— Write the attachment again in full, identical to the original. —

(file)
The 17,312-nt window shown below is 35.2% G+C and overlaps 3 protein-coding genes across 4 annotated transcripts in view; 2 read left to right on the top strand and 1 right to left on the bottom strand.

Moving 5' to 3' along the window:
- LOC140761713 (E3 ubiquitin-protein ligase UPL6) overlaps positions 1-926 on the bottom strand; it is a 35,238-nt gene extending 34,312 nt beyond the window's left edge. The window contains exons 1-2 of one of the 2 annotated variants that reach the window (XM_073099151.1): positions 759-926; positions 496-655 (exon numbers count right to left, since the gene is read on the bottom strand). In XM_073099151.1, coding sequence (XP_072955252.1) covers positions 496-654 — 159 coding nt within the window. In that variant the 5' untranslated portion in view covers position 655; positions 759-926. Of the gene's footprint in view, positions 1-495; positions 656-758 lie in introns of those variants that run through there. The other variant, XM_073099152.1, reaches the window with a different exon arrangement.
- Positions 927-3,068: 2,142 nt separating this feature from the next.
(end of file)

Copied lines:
The 17,312-nt window shown below is 35.2% G+C and overlaps 3 protein-coding genes across 4 annotated transcripts in view; 2 read left to right on the top strand and 1 right to left on the bottom strand.

Moving 5' to 3' along the window:
- LOC140761713 (E3 ubiquitin-protein ligase UPL6) overlaps positions 1-926 on the bottom strand; it is a 35,238-nt gene extending 34,312 nt beyond the window's left edge. The window contains exons 1-2 of one of the 2 annotated variants that reach the window (XM_073099151.1): positions 759-926; positions 496-655 (exon numbers count right to left, since the gene is read on the bottom strand). In XM_073099151.1, coding sequence (XP_072955252.1) covers positions 496-654 — 159 coding nt within the window. In that variant the 5' untranslated portion in view covers position 655; positions 759-926. Of the gene's footprint in view, positions 1-495; positions 656-758 lie in introns of those variants that run through there. The other variant, XM_073099152.1, reaches the window with a different exon arrangement.
- Positions 927-3,068: 2,142 nt separating this feature from the next.